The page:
Russia has had a key role in stabilizing the rule of Syrian President Bashar al-Assad. Wracked by multiple years of civil war, often against rebel forces armed and equipped by the United States, Putin capitalized on Western errors to defend and cement the position of his besieged ally in Damascus. Rather than prioritizing its focus on any ideological struggle or abstract moral perspective—as the United States did—Beijing cast in its lot with Moscow under the auspices of ensuring stability and prioritizing economic considerations.
While the West is prioritizing abstract notions of liberal democracy and values-based foreign policy, Russian “peacekeeping” operations aim to ensure stability and regime survival. China benefits from these scenarios as established—and therefore predictable—administrations along its economic corridor are consolidated and expanded. This is advantageous to Beijing’s bottom line, and the CCP is more than happy to let Putin militarily posture in an attempt to garner Western respect and demonstrate resolve, especially as Moscow works to counterbalance NATO advances in Eastern Europe.
As the Olympic Games approach, the CCP has continuously battled Western calls for boycotts and labeling campaigns over its harsh treatment of ethnic Uyghur Muslims in the Xinjiang region of China. Russia, undeterred by any potential human rights issues or repressive measures being enforced by the regime in Beijing, is undoubtedly grateful for Xi’s verbal support of “peacekeeping” actions in Kazakhstan; this is especially true as Moscow deals with escalatory rhetoric and record-levels of post-Cold War tension with NATO in its own backyard.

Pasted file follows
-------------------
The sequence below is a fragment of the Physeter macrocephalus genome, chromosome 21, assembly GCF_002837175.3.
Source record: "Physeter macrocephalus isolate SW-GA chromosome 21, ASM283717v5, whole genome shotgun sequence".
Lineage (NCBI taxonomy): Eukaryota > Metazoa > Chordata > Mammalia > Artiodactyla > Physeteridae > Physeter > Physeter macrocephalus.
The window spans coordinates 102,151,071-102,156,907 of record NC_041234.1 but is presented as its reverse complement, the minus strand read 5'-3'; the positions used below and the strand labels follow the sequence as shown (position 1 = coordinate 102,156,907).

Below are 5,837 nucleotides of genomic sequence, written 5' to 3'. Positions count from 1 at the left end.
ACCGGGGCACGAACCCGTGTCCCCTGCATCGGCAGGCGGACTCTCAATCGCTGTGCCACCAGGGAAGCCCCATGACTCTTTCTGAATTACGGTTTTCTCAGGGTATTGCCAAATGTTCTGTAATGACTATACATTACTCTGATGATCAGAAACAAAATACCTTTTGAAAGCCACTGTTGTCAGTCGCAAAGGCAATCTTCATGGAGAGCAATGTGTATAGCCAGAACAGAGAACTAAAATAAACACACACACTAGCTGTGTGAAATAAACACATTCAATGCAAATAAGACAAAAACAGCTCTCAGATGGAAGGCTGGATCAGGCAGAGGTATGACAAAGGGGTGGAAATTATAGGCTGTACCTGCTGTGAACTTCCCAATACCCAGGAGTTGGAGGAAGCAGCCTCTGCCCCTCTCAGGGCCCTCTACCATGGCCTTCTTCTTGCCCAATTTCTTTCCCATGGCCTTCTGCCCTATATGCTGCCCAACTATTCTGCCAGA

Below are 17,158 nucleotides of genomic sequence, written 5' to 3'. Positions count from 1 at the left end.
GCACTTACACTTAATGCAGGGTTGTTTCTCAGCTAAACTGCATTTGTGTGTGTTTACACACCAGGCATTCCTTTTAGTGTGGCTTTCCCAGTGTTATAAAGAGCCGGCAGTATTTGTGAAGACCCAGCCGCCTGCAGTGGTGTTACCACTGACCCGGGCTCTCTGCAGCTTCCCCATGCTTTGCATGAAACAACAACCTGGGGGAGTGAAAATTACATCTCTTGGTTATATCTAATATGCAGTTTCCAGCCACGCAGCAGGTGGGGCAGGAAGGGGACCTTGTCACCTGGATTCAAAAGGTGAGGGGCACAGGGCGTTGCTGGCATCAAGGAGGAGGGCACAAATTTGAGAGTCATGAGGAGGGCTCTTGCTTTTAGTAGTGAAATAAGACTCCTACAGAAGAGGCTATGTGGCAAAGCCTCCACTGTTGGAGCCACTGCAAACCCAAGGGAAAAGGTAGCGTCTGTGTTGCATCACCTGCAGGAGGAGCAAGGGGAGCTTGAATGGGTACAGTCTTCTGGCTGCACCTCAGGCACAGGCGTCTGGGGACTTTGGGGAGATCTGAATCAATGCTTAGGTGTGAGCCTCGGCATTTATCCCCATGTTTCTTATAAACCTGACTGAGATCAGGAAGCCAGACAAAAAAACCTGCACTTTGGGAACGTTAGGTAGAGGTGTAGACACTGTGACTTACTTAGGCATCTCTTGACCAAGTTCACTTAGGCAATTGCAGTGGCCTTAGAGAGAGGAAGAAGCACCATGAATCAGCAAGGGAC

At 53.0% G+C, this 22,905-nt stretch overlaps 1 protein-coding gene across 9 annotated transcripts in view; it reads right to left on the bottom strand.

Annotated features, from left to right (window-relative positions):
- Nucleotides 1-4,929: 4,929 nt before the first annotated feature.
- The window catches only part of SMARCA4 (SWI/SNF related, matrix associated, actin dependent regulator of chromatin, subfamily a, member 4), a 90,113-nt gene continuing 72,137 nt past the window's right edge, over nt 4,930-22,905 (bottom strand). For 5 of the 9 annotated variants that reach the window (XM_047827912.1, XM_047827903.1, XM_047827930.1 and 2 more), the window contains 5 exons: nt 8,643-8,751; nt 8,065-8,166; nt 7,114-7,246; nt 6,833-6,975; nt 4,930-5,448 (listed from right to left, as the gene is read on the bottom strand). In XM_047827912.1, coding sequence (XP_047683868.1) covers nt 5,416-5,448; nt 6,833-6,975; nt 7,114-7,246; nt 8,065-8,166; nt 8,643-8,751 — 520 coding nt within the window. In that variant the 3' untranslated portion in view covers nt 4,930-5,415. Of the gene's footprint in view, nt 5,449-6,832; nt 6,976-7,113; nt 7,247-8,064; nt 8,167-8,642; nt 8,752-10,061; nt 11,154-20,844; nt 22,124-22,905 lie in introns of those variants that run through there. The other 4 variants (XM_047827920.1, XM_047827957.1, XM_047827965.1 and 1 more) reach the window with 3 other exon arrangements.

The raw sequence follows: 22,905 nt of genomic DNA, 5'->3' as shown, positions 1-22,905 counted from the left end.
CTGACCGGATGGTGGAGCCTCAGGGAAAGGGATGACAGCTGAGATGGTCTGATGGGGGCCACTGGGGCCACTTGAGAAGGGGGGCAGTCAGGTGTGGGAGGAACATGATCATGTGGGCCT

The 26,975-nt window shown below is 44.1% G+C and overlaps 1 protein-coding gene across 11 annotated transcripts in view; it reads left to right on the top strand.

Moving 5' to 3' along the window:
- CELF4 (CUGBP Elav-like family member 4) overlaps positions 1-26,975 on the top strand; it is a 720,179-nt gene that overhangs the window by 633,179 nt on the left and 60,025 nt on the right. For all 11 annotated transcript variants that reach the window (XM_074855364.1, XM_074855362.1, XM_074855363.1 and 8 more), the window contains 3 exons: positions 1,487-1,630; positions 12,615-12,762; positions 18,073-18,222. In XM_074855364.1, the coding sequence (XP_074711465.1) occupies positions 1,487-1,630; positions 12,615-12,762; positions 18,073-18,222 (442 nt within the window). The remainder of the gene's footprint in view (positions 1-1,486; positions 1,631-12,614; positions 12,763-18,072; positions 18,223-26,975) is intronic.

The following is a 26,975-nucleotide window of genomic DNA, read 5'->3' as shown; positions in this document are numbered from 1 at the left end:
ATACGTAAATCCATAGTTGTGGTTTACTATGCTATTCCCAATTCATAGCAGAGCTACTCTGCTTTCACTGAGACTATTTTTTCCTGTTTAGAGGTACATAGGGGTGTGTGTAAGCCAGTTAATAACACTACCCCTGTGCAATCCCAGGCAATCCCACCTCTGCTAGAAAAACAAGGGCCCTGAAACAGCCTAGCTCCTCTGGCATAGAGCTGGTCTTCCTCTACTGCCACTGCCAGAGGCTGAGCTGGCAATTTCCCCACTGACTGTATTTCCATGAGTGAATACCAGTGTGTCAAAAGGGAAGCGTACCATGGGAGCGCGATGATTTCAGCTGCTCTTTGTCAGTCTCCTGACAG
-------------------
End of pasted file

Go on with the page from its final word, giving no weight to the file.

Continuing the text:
Both countries, China and Russia, are too vitally connected with the world’s energy security and economic functioning to realistically become international pariahs. However, international developments are slowly ensuring a convergence of interests that will only further push the two authoritarian regimes closer. The United States and its allies would do well to be prescient of this reality.
Views expressed in this article are the opinions of the author and do not necessarily reflect the views of The Epoch Times.